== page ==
A.4 Quasi-Static Field Of A Single-turn Inductor.

A.5 Quasi-Static Field Of A Resistor.

A.6 Circuit Modeling.

B. Power Transformer Model.

B.1 Introduction.

B.2 The Ideal Transformer.

B.3 Magnetically-Coupled Coils.

B.4 The Non-ideal Transformer.

B.5 Three-phase Transformer.

C. Synchronous Machine Model.

C.1 Introduction.

C.2 The Primitive Synchronous Machine.

C.3 The Single-phase Synchronous Machine.

C.4 The Three-phase Synchronous Machine.

C.5 Synchronous Generator In The Power System.

D Induction Machine Model.

D.1 Introduction.

D.2 The Basic Principle of The Induction Machine.

D.3 The Magnetic Field In The Air-Gap.

D.4 A Simple Circuit Model For The Induction Machine.

D.5 Induction Motor In The Power System.

E. The Representation of Lines And Cables.

E.1 Introduction.

E.2 The Long Transmission Line.

E.3 The Medium-length Transmission Line.

E.4 The Short Transmission Line.

E.5 Comparison of The Three Line Models.

E.6 The Underground Cable.


List of Abbreviations.

List of Symbols.


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Author Information

P. H. Schavemaker, Electrical Power Systems, Faculty of Electrical Engineering, Mathematics and Computer Science, Delft University of Technology, P.O. Box 5031, 2600 GA Delft, The Netherlands

Pieter H. Schavemaker is currently an Assistant Professor in the Faculty of Electrical Engineering, Mathematics and Computer Science at Delft University of Technology. He has been with the Power Systems Laboratory since 1996, and obtained his PhD in Electrical Engineering in 2002. He teaches courses on power systems analysis to undergraduate electrical engineering students, and has a number of years’ experience teaching students and giving courses to people in industry. He has also worked in industry with ABB (The Netherlands) in the field of substation control systems, and he is now working on research projects for Tennet, the Dutch technical standards organization. In 2004 he won the Prize Paper Award (along with L. van der Sluis) from the Power Engineering Education Committee of the IEEE Power Engineering Society, and his research interests include power system transients and power system calculations.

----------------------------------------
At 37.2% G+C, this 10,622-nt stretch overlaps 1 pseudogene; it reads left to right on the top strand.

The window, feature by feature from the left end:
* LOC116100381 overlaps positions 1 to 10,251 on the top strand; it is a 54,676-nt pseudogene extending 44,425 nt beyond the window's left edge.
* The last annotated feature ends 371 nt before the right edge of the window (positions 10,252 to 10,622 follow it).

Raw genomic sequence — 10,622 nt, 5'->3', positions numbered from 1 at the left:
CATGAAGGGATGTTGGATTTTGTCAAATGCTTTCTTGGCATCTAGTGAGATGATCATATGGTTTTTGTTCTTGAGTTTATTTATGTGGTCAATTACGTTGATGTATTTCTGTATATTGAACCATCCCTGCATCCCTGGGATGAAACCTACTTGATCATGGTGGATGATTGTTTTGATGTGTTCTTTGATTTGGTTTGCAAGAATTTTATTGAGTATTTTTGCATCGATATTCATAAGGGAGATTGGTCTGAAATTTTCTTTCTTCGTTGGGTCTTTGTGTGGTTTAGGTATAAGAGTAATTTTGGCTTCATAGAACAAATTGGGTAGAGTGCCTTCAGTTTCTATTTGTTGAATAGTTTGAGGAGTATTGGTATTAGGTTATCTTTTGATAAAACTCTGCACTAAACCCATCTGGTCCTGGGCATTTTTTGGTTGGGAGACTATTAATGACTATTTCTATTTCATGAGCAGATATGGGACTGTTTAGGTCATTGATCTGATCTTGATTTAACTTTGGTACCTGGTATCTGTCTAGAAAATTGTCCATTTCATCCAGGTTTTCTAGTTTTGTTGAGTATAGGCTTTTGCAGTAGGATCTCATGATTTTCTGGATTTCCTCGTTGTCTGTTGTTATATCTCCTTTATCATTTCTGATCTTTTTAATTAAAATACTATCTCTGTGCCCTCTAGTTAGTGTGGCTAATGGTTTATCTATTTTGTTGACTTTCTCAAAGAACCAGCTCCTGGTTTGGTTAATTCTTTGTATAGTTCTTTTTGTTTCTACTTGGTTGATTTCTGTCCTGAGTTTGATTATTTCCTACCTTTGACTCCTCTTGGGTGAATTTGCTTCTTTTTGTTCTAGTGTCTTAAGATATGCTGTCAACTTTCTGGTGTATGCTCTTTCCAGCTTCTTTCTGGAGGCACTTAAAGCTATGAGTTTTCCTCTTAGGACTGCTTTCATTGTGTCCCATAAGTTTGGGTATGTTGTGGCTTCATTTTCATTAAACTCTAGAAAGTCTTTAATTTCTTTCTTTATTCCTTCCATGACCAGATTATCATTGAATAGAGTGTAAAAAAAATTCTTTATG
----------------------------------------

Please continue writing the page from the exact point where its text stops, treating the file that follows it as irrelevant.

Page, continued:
Lou van der Sluis, Electrical Power Systems, Faculty of Electrical Engineering, Mathematics and Computer Science, Delft University of Technology, P.O. Box 5031, 2600 GA Delft, The Netherlands

Lou van der Sluis is currently a Professor in the Power Systems Department at the Delft University of Technology. Along with Professor Schavemaker, he teaches power systems analysis to undergraduate students, and also tutors practitioners working in the power systems industry. He has authored the book Transients in Power Systems which was published by Wiley in 2001, and won the Prize Paper Award (with P. Schavemaker) from the Power Engineering Education Committee of the IEEE Power Engineering Society. He is a senior member of IEEE and convener of CC-03 of Cigre. His research interests include analyzing the transient recovery voltages in medium and high voltage networks.

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The Wiley Advantage

  • Provides a broad introduction to alternating current (AC) power systems for undergraduate engineering students, and practitioners/post-graduates of all disciplines who are interested in working in the field.
  • Discusses the power system as a whole (how a system is built up, how it operates, how it is organized, how it relates to the power market), so differing from existing classical textbooks that focus on the mathematical modelling of component parts.
  • Includes numerous practical examples, case studies and illustrations in order to demonstrate the theory, techniques and results presented in the text.
  • Accompanying Powerpoint slides are available on a supplementary website.
  • Sets out information on basic equations derived by Maxwell’s laws, and lumped element models for power system components in the appendices.